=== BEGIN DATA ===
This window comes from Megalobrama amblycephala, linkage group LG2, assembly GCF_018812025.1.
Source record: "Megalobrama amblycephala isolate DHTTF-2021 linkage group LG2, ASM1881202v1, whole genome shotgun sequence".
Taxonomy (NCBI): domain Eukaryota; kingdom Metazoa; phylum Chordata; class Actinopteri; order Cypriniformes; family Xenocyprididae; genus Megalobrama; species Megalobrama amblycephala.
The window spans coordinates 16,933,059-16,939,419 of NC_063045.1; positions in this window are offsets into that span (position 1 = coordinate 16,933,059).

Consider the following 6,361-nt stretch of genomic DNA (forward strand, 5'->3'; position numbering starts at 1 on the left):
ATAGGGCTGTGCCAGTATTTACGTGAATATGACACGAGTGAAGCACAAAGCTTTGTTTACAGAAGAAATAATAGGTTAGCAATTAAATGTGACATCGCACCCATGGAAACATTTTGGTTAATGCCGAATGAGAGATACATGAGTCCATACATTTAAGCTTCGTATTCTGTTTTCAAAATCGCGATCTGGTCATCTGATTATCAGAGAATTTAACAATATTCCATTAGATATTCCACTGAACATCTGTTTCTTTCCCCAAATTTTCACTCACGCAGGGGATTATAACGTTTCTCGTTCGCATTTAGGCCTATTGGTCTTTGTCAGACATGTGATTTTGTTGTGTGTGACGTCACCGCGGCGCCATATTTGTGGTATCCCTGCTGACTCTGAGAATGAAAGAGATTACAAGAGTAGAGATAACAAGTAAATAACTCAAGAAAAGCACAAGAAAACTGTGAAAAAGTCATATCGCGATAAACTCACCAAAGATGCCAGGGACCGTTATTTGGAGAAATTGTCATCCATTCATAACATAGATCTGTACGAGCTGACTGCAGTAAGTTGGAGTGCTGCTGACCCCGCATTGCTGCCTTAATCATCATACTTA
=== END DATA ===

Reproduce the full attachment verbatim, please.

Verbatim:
This window comes from Megalobrama amblycephala, linkage group LG2, assembly GCF_018812025.1.
Source record: "Megalobrama amblycephala isolate DHTTF-2021 linkage group LG2, ASM1881202v1, whole genome shotgun sequence".
Taxonomy (NCBI): domain Eukaryota; kingdom Metazoa; phylum Chordata; class Actinopteri; order Cypriniformes; family Xenocyprididae; genus Megalobrama; species Megalobrama amblycephala.
The window spans coordinates 16,933,059-16,939,419 of NC_063045.1; positions in this window are offsets into that span (position 1 = coordinate 16,933,059).

Consider the following 6,361-nt stretch of genomic DNA (forward strand, 5'->3'; position numbering starts at 1 on the left):
ATAGGGCTGTGCCAGTATTTACGTGAATATGACACGAGTGAAGCACAAAGCTTTGTTTACAGAAGAAATAATAGGTTAGCAATTAAATGTGACATCGCACCCATGGAAACATTTTGGTTAATGCCGAATGAGAGATACATGAGTCCATACATTTAAGCTTCGTATTCTGTTTTCAAAATCGCGATCTGGTCATCTGATTATCAGAGAATTTAACAATATTCCATTAGATATTCCACTGAACATCTGTTTCTTTCCCCAAATTTTCACTCACGCAGGGGATTATAACGTTTCTCGTTCGCATTTAGGCCTATTGGTCTTTGTCAGACATGTGATTTTGTTGTGTGTGACGTCACCGCGGCGCCATATTTGTGGTATCCCTGCTGACTCTGAGAATGAAAGAGATTACAAGAGTAGAGATAACAAGTAAATAACTCAAGAAAAGCACAAGAAAACTGTGAAAAAGTCATATCGCGATAAACTCACCAAAGATGCCAGGGACCGTTATTTGGAGAAATTGTCATCCATTCATAACATAGATCTGTACGAGCTGACTGCAGTAAGTTGGAGTGCTGCTGACCCCGCATTGCTGCCTTAATCATCATACTTA